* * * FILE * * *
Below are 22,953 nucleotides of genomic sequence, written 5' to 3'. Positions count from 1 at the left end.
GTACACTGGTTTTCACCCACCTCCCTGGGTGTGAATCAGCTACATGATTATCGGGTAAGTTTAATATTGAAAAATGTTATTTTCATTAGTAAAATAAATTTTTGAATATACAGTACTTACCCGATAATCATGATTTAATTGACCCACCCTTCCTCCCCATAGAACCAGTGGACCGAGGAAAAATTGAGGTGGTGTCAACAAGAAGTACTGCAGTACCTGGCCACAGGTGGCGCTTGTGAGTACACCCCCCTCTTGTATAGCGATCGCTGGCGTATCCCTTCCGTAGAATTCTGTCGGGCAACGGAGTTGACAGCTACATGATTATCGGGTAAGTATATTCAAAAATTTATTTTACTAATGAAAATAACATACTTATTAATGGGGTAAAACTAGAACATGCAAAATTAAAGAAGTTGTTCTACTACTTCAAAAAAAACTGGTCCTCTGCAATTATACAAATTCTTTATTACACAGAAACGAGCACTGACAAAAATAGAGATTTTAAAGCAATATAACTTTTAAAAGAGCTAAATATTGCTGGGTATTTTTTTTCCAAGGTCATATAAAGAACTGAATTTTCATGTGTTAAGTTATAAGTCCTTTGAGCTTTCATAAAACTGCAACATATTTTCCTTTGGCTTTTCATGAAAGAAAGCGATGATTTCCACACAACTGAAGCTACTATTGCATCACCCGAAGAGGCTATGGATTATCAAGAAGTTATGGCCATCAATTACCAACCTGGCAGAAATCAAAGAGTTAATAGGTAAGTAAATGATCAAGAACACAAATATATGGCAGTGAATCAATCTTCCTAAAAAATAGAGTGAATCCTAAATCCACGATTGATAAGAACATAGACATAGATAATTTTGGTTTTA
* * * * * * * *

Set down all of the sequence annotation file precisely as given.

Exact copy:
Below are 22,953 nucleotides of genomic sequence, written 5' to 3'. Positions count from 1 at the left end.
GTACACTGGTTTTCACCCACCTCCCTGGGTGTGAATCAGCTACATGATTATCGGGTAAGTTTAATATTGAAAAATGTTATTTTCATTAGTAAAATAAATTTTTGAATATACAGTACTTACCCGATAATCATGATTTAATTGACCCACCCTTCCTCCCCATAGAACCAGTGGACCGAGGAAAAATTGAGGTGGTGTCAACAAGAAGTACTGCAGTACCTGGCCACAGGTGGCGCTTGTGAGTACACCCCCCTCTTGTATAGCGATCGCTGGCGTATCCCTTCCGTAGAATTCTGTCGGGCAACGGAGTTGACAGCTACATGATTATCGGGTAAGTATATTCAAAAATTTATTTTACTAATGAAAATAACATACTTATTAATGGGGTAAAACTAGAACATGCAAAATTAAAGAAGTTGTTCTACTACTTCAAAAAAAACTGGTCCTCTGCAATTATACAAATTCTTTATTACACAGAAACGAGCACTGACAAAAATAGAGATTTTAAAGCAATATAACTTTTAAAAGAGCTAAATATTGCTGGGTATTTTTTTTCCAAGGTCATATAAAGAACTGAATTTTCATGTGTTAAGTTATAAGTCCTTTGAGCTTTCATAAAACTGCAACATATTTTCCTTTGGCTTTTCATGAAAGAAAGCGATGATTTCCACACAACTGAAGCTACTATTGCATCACCCGAAGAGGCTATGGATTATCAAGAAGTTATGGCCATCAATTACCAACCTGGCAGAAATCAAAGAGTTAATAGGTAAGTAAATGATCAAGAACACAAATATATGGCAGTGAATCAATCTTCCTAAAAAATAGAGTGAATCCTAAATCCACGATTGATAAGAACATAGACATAGATAATTTTGGTTTTA